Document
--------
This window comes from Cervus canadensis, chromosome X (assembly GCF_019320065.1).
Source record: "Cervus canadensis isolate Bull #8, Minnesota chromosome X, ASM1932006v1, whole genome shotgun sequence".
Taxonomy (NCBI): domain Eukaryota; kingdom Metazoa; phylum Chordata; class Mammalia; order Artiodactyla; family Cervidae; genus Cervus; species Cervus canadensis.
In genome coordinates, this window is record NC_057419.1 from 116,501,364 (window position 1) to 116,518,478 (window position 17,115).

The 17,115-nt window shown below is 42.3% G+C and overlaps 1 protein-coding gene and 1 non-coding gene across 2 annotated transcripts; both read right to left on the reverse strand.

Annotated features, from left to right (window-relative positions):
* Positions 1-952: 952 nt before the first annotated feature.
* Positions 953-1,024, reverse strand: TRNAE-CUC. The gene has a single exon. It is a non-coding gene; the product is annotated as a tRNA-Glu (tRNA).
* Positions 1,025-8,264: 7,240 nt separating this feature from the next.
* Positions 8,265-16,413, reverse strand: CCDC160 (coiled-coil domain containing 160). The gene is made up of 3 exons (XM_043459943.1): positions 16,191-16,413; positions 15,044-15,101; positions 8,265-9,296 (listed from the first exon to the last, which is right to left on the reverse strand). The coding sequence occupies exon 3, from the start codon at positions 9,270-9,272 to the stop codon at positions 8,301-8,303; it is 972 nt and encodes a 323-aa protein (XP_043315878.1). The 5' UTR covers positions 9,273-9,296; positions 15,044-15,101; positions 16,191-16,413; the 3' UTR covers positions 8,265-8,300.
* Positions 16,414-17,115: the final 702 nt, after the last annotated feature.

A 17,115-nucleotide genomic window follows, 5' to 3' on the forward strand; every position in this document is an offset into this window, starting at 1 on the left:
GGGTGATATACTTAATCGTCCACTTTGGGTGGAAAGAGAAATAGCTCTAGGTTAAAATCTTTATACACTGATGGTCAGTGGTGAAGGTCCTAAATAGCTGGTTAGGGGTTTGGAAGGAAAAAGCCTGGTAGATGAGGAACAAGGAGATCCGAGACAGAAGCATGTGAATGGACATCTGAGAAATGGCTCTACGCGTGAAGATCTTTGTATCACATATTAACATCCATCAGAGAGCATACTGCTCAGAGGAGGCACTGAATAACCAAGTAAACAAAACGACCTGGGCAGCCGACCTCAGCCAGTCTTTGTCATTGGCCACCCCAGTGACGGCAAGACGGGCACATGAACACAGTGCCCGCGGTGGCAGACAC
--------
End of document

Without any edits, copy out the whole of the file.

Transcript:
This window comes from Cervus canadensis, chromosome X (assembly GCF_019320065.1).
Source record: "Cervus canadensis isolate Bull #8, Minnesota chromosome X, ASM1932006v1, whole genome shotgun sequence".
Taxonomy (NCBI): domain Eukaryota; kingdom Metazoa; phylum Chordata; class Mammalia; order Artiodactyla; family Cervidae; genus Cervus; species Cervus canadensis.
In genome coordinates, this window is record NC_057419.1 from 116,501,364 (window position 1) to 116,518,478 (window position 17,115).

The 17,115-nt window shown below is 42.3% G+C and overlaps 1 protein-coding gene and 1 non-coding gene across 2 annotated transcripts; both read right to left on the reverse strand.

Annotated features, from left to right (window-relative positions):
* Positions 1-952: 952 nt before the first annotated feature.
* Positions 953-1,024, reverse strand: TRNAE-CUC. The gene has a single exon. It is a non-coding gene; the product is annotated as a tRNA-Glu (tRNA).
* Positions 1,025-8,264: 7,240 nt separating this feature from the next.
* Positions 8,265-16,413, reverse strand: CCDC160 (coiled-coil domain containing 160). The gene is made up of 3 exons (XM_043459943.1): positions 16,191-16,413; positions 15,044-15,101; positions 8,265-9,296 (listed from the first exon to the last, which is right to left on the reverse strand). The coding sequence occupies exon 3, from the start codon at positions 9,270-9,272 to the stop codon at positions 8,301-8,303; it is 972 nt and encodes a 323-aa protein (XP_043315878.1). The 5' UTR covers positions 9,273-9,296; positions 15,044-15,101; positions 16,191-16,413; the 3' UTR covers positions 8,265-8,300.
* Positions 16,414-17,115: the final 702 nt, after the last annotated feature.

A 17,115-nucleotide genomic window follows, 5' to 3' on the forward strand; every position in this document is an offset into this window, starting at 1 on the left:
GGGTGATATACTTAATCGTCCACTTTGGGTGGAAAGAGAAATAGCTCTAGGTTAAAATCTTTATACACTGATGGTCAGTGGTGAAGGTCCTAAATAGCTGGTTAGGGGTTTGGAAGGAAAAAGCCTGGTAGATGAGGAACAAGGAGATCCGAGACAGAAGCATGTGAATGGACATCTGAGAAATGGCTCTACGCGTGAAGATCTTTGTATCACATATTAACATCCATCAGAGAGCATACTGCTCAGAGGAGGCACTGAATAACCAAGTAAACAAAACGACCTGGGCAGCCGACCTCAGCCAGTCTTTGTCATTGGCCACCCCAGTGACGGCAAGACGGGCACATGAACACAGTGCCCGCGGTGGCAGACAC